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Martin Guggenheim Ratify the U.N. Convention on the Rights of the Child, But Don't Expect Any Miracles

Martin Guggenheim Ratify the U.N. Convention on the Rights of the Child, But Don't Expect Any Miracles

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Published by Francisco Estrada
Martin Guggenheim, Ratify the U.N. Convention on the Rights of the Child, But Don't Expect Any Miracles
Martin Guggenheim, Ratify the U.N. Convention on the Rights of the Child, But Don't Expect Any Miracles

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Published by: Francisco Estrada on Nov 10, 2010
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01/07/2013

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RATIFY THE U.N. CONVENTION ON THE RIGHTS OF THECHILD, BUT DON’T EXPECT ANY MIRACLES
 Martin Guggenheim
 
I
NTRODUCTION
 Shortly after my book 
What’s Wrong with Children’s Rights
1
waspublished, I was pleased to receive a phone call from John Witte, Jr., invitingme to participate in this important conference. Professor Witte must haverealized, of course, that it would be impossible for me to refuse an invitation toparticipate in a conference entitled “What’s Wrong with Rights for Children?”It is a privilege for me to be a part of this effort to explore systematically theobstacles to, and potential benefits from, the U.S. ratification of the U.N.Convention on the Rights of the Child.
2
 The great majority of invitees to this conference are well known supportersof the Convention and have long urged the United States to ratify it. I suspectthat I was invited as a potential opponent because I am somewhat skepticalabout the benefits of conferring rights upon children. I welcome thisopportunity to clarify my belief that making children rights-holders isinsufficient to ensure justice for children. But, to the extent I was supposed toexpress opposition to U.S. ratification of the Convention, I am afraid that I willdisappoint. I am pleased to join those who seek to have this country join thenations of the world and formally ratify the strongest expression of children’srights ever formally adopted.Before discussing my particular hopes for how the Convention could leadto some actual good for children, I will begin by indicating what, at least forme, is wrong with children’s rights.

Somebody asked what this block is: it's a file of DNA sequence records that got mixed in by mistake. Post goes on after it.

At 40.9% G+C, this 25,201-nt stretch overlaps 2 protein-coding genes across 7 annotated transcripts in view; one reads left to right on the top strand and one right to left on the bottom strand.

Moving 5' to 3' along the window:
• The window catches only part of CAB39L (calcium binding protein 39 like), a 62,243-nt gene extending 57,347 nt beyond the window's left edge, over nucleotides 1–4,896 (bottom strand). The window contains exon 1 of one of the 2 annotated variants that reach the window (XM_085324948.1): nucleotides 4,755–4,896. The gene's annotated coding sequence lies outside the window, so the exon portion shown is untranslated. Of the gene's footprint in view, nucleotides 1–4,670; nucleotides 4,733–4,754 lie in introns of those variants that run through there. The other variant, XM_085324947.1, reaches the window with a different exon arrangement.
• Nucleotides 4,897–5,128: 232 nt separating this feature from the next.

Fiorello LaGuardia Professor of Clinical Law, New York University School of Law. I am grateful tothe Florence D’Agostino and Max E. Greenberg Research Fund at New York University School of Law forfinancial support.
1
M
ARTIN
G
UGGENHEIM
,
 
W
HAT
S
W
RONG WITH
C
HILDREN
S
R
IGHTS
(2005).
2
Convention on the Rights of the Child, Nov. 20, 1989, 1577 U.N.T.S. 3 [hereinafter CRC].
 
44 EMORY INTERNATIONAL LAW REVIEW [Vol. 20
I. T
HE
L
IMITS OF
R
IGHTS
D
ISCOURSE
,
 
P
ARTICULARLY IN
R
EGARDS TO
C
HILDREN
 Although I have plenty to say on the subject, my purpose in this article is toadvance only one quality of what is wrong with rights for children—that“rights” for children in the United States tend to be so malleable that theyalmost lack any content. Indeed, even though the Supreme Court prominentlyannounced nearly forty years ago that children have fundamental constitutionalrights,
3
many terrible things happen to children in the United States today, andthe Constitution has not proven to be effective in addressing these evils. Statedeven more provocatively, more than a generation after the Court explicitlystated that children have “rights,” children, in a variety of ways, are worse off today than ever before.
 A. The Allure of Rights